Tweetfest 2021 – Short film festival


It looks like it was only yesterday when we were enjoying films from last year’s Tweetfest Short Film Festival, but only in an online form. Somehow the year has passed and Tweetfest has happened again, but much happier in its usual form in person. With screenings at the Hen and Chickens Theater and a gala evening at the Arthouse in London, it was great to meet the filmmakers and see this year’s crop of short films.

As usual, the shorts were organized into thematic blocks, then there was a main “In Competition” component which saw the selected films screened again at the Gala. Apart from the films “in competition”, many are those which stood out in the various aspects, in particular Incompatible (Dir. Mark Jackson), Pelicans (Dir. Ellie Heydon), Myrtle (Dir. Patricia McCormack), Lock Off ( Dir. Akwasi Poku), Absurd Man (Dir. Burak Kum), Backseat Driver (Dir. Jake Balfour-Lynn), Prelude (Dir. Claudio Figari), Imago Diabolus (Dir. Abraham Mike Yousaf), and a personal favorite, Roundheads and Cavaliers (Dir. Chloé Thomas).

The films “in competition” were:

On air

On air (Dir. Syd Heather)
Great shorts with a nice touch that makes them neat packaging. Aided of course by fantastic performances.

It’s Zoe

It’s Zoe (Dir. Stephen Gallacher)
Hayley Reeves is fantastic in this story of self-doubt and inner monologue.

thank you so much

thank you so much (Dir. Tomasz Frymorgen)
Neighbors who are too virtuous and self-righteous rightly laugh at this topical and well-written comedy.

We are too good for this

We are too good for this (Dir. Missy Malek)
Meets expectations and provides an excellent overall piece of a

Let Stay

Let Stay (Dir. Rémy Bazerque)
The ridiculous bureaucracy and the frustrations it causes elicits an unusual reaction, in this unusual film that will resonate with many.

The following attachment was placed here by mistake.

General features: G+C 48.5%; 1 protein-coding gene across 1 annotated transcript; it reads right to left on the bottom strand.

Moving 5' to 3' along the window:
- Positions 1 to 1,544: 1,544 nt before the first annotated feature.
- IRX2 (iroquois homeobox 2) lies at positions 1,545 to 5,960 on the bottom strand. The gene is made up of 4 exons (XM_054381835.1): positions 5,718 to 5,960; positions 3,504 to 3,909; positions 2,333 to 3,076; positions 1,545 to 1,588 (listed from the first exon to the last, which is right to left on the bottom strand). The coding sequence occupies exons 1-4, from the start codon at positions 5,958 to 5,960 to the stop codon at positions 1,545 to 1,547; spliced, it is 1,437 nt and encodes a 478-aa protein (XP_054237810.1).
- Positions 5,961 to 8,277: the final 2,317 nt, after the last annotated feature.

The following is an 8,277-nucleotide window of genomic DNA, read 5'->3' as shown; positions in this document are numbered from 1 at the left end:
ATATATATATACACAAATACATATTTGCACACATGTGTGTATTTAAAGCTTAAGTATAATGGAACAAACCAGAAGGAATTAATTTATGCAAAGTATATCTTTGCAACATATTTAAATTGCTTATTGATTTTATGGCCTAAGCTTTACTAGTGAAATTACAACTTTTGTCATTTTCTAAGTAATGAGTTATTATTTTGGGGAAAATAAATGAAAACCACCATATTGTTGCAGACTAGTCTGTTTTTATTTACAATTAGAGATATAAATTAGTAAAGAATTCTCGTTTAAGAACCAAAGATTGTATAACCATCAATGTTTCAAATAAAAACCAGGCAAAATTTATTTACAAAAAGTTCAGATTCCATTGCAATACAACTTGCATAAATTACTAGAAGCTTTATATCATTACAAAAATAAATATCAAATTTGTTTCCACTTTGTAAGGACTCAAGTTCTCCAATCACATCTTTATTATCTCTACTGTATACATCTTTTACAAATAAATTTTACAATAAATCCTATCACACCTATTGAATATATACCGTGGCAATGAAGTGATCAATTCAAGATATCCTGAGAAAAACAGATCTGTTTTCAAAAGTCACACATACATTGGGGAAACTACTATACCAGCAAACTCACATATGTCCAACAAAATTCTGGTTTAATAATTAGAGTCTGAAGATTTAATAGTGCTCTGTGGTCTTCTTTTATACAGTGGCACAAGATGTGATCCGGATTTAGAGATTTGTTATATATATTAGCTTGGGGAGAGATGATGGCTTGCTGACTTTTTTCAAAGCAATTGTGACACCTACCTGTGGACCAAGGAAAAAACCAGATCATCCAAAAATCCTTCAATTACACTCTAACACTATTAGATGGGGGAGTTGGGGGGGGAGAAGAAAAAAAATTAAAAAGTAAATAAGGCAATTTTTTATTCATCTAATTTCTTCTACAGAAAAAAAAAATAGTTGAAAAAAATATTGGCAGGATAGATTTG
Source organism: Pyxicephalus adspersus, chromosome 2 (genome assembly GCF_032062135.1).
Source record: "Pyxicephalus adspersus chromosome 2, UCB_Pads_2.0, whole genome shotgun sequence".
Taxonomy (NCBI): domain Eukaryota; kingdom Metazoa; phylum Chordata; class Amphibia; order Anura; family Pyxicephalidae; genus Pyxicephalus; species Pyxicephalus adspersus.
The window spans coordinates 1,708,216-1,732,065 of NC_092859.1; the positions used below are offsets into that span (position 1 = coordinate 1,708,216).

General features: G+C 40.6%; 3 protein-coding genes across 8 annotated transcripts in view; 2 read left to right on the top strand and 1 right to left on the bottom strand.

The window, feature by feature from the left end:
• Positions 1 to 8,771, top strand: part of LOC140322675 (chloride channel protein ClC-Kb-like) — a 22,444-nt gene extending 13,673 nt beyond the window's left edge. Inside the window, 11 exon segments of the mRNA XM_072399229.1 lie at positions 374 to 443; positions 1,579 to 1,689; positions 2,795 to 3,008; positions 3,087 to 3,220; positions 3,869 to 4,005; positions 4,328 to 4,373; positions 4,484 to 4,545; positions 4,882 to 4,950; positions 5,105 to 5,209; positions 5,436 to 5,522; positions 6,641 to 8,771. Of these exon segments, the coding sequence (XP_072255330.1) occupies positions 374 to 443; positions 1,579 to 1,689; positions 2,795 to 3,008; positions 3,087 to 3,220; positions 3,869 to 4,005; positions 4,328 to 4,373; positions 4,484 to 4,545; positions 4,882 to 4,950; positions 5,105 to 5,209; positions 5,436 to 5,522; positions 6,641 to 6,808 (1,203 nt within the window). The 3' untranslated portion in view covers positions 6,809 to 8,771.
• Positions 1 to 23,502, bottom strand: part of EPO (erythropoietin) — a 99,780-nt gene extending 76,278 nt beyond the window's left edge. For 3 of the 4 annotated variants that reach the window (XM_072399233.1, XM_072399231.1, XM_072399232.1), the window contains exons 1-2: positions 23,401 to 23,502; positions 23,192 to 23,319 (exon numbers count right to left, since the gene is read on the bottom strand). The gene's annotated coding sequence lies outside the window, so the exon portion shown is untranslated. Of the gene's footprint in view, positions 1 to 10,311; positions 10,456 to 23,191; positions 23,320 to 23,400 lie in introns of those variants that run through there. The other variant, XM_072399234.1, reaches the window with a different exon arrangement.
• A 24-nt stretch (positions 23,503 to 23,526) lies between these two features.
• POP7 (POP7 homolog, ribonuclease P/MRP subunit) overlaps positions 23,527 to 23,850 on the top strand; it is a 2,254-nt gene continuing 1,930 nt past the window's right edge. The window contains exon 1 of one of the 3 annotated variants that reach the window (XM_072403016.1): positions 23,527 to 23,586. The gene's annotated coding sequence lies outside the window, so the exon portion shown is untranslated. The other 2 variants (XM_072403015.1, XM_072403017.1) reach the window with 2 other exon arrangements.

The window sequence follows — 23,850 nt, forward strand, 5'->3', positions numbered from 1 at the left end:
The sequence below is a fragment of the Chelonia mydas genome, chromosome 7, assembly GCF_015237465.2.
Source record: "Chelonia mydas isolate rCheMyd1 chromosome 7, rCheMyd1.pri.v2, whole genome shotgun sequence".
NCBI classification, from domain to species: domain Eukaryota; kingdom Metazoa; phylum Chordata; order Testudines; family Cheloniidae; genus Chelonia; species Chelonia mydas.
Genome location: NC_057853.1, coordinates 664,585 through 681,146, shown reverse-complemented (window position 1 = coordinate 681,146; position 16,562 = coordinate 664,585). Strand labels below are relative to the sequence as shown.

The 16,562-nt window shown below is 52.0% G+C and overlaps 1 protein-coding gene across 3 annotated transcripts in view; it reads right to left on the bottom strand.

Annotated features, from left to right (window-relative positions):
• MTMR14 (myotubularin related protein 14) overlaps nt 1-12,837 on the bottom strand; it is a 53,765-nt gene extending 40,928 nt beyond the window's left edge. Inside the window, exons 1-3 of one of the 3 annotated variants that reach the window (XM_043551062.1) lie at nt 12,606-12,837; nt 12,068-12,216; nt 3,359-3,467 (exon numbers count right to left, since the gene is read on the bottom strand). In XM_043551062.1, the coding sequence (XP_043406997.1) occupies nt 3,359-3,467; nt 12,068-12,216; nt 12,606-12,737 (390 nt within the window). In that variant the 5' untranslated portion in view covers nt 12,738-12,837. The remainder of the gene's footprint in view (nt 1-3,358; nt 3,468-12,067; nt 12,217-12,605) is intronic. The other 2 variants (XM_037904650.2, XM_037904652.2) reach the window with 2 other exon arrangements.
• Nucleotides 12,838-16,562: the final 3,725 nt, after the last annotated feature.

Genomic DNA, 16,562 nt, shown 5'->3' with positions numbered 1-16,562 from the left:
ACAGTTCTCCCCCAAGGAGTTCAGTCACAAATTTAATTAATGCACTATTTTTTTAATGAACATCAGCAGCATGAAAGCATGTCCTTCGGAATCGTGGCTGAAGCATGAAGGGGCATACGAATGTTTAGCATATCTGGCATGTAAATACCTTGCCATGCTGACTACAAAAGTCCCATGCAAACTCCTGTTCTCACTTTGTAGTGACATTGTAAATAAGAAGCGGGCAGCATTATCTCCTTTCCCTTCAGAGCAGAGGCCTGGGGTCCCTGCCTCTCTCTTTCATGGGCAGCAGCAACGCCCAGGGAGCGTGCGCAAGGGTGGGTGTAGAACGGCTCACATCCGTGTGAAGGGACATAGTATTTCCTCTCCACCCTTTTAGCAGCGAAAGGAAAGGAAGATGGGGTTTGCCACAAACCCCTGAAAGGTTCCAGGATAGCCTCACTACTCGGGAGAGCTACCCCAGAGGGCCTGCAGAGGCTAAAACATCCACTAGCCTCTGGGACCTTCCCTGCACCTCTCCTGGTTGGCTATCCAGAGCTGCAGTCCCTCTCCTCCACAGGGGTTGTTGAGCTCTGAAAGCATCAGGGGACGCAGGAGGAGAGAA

From a strange land

From a strange land (Dir. Caroline Steinbeis)
A social awkwardness carried to a very high level, and perfectly wrapped in a magnificent short film without dialogue.

A Dead Sea

A Dead Sea (Dir. Nahd Bashir)
Misunderstandings and tolerance are explored in this tragic tale by the Dead Sea.

It’s friday today

Today is Friday (Dir. Mohammad Ahangar)
An unusual horror / drama from Iran, which turns out nicely into an extremely enjoyable finale.

Chryssanthi Kouri, festival programmer and Angela Peters, founder / programmer

As usual, the festival gala was a very interesting affair, with a good mix of filmmakers discussing the films of the festival and the industry in general. Hosted at the Arthouse in Crouch End, London, it was a great venue worthy of shortlisting the finalists.

Of course, no festival is complete without a few awards, and this year’s winners were:

Best actor:
Bamshad Abedi-Amin (Leave to stay)

Best Actress:
Mandip Gill (on air)

Best photography:
Horizon (Dir. Daniele De Muro)

Best Costume Design:
Round heads and riders (Dir. Chloe Thomas)

Best Lockdown Short:
{Be authentic_ (Dir. Michael Coppola)

Nicci Brighten ({Be authentic_)

Best short film ranked F:
From a strange country (Dir. Caroline Steinbeis)

Best screenplay:
Lucide (Dir. Stephen Maddox)

Best International Film:
Today is Friday (Dir. Mohammad Ahangar)

Best film :
Let Stay (Dir. Rémy Bazerque)

Public Prize:
Here is Zoe (Dir. Stephen Gallacher)

Hayley Reeves and Stephen Gallacher (It’s Zoe)

Some of these winners, as well as the cast and director of “We’re Too Good For This” were also interviewed by “Screen to Screen,” a movie show on. Radio Soho, which will be broadcast this Thursday (9).

Director Missy Malek, Keron Day, Sam Barnham and Arran Green

All in all, it has been another great year for Tweetfest and we look forward to next year and their expanding program!